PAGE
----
Close-Up On: Jackson Heights


Over the past 25 years, Jackson Heights, a middle-class community in northern Queens, has become one of the most ethnically diverse neighborhoods in New York. It is home to approximately 100,000 people, including immigrant groups from all over the world. Its variety is exemplified by the fine subcontinental cuisine available north of Roosevelt Avenue—an area also known as “Little India”—and by some of the city’s most authentic Latin American restaurants, especially Colombian, the largest Latino community in the neighborhood. Jackson Heights was the brainchild of entrepreneur Edward MacDougal, who in 1908 bought land in the area to capitalize on the opening of the Queensboro Bridge. Inspired by the garden city model of British planner Ebenezer Howard, MacDougal built one- and two-family houses and the first co-op in 1920. Today, these co-ops are noted for having some of the most beautiful interior gardens in the city. A large section of Jackson Heights was named a landmarked historic district in 1993.

Boundaries: Brooklyn-Queens Expressway to the west, Grand Central Expressway to the north, Junction Boulevard to the east, and Roosevelt Avenue to the south

Mass Transit: 20 minutes to midtown Manhattan on the 7 train from the 74th Street-Broadway stop. Or take the E, F, G, or R train from Jackson Heights-Roosevelt Avenue.

Average Price to Rent: Studio, $725 to $925; one-bedroom, $825 to $1250; two-bedroom, $1200 to $1500

Average Price to Buy: One-bedroom co-op, $65,000 to $100,000; two-bedroom, $95,000 to $140,000; one-bedroom condo, $110,000 to $150,000; two-bedroom, $140,000 to $195,000; one-family house, $300,000 to $400,000

Landmarks: The Washington Plaza Park and Fountains complex has what is believed to be the largest succession of cascading pools within a residential building in New York City, as well as a beautifully tended garden, which gives one the sensation of walking through a lush green valley. La Mesa Verde, designed by Henry Attenbry Smith in 1927, is made up of six six-story brick buildings with open stairs, a skylit elevator core, V-shaped front courtyards, interconnected roofs, and private interior green spaces. Walking past Homestead Heath Homes, with its Old English-style dwellings—exposed timbers, winding flagstone walks, green lawns, peaked roofs, brick-and-stone facades, and rock terraces—is like walking in a London suburb.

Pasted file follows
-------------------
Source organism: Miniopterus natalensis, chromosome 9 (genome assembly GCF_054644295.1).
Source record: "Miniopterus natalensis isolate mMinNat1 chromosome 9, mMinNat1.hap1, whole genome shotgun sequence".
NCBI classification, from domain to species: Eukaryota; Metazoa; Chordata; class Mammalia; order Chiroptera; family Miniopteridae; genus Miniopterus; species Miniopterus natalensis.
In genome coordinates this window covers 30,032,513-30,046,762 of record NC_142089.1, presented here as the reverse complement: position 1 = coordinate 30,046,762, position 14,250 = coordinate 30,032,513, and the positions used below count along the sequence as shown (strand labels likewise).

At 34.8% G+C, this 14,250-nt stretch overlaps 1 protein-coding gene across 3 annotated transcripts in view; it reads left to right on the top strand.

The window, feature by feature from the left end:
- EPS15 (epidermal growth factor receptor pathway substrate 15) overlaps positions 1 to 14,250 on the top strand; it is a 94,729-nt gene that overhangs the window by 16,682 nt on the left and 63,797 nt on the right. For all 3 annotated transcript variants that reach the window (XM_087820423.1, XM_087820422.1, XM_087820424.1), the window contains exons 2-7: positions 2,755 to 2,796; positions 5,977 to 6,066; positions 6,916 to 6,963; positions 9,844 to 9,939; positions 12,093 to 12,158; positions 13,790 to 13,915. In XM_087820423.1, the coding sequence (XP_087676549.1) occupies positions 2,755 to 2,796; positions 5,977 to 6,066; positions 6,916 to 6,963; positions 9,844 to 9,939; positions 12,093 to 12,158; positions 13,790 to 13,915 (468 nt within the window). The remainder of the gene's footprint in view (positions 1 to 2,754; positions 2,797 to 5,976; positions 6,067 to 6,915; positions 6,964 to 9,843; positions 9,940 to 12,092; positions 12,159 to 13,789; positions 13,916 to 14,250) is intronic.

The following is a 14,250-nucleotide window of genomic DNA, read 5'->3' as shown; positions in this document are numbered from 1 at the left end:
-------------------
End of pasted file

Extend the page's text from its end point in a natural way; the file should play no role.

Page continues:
Cultural Institutions: The Local Art Collaborative Exchange sponsors performances by poets, writers, and Latin-born folk musicians, and holds workshops that help artists promote their work. The Jackson Heights Beautification Group, which led the campaign to win designation as a historic district, has organized anti-crime, anti-graffiti, and anti-litter efforts. It also fights illegal apartment conversions, oversees parks improvement and community garden groups, and runs one of the city’s largest Halloween parades. St. Mark’s Church, 33-50 82nd Street, offers a continuing series of chamber music and vocal performances.

Famous Residents: Key members of the big swing bands that dominated the music scene in the ’30s and early ’40s—including Benny Goodman, Woody Herman, and Glenn Miller—lived in Jackson Heights. As a young student, Columbia professor and renowned social critic Edward Said lived in the neighborhood.

Notable Events: Jackson Heights hosts the second-largest gay pride parade in the city, usually during June. Numerous parades and festivals are sponsored by groups from China, Colombia, Cuba, the Dominican Republic, Ecuador, Guyana, India, Korea, Pakistan, and Peru.

Best Bar: Caffé Greco, 79-08 37th Avenue, has live music, poetry readings, book discussions, art exhibits, and one of the best coffees in town.

Best Restaurants: Jackson Diner, 37-47 74th Street, and Delhi Palace, 37-33 74th Street (both Indian), and La Nueva Bakery, 86-10 37th Avenue (South American)

Local Politicians: Councilwoman Helen Sears, Congressman Joseph Crowley, Assemblyman Ivan C. Lafayette, and state senators George Onorato and Toby Ann Stavisky, all Democrats

Crime Stats: In addition to Jackson Heights, the 115th Precinct covers north Corona and east Elmhurst. As of May 26, the 115th listed one homicide (the same as this time last year); 14 rapes (two less than in 2001); 176 robberies (seven less than last year); 132 felony assaults (19 more than last year); and 187 burglaries, compared to 168 last year.

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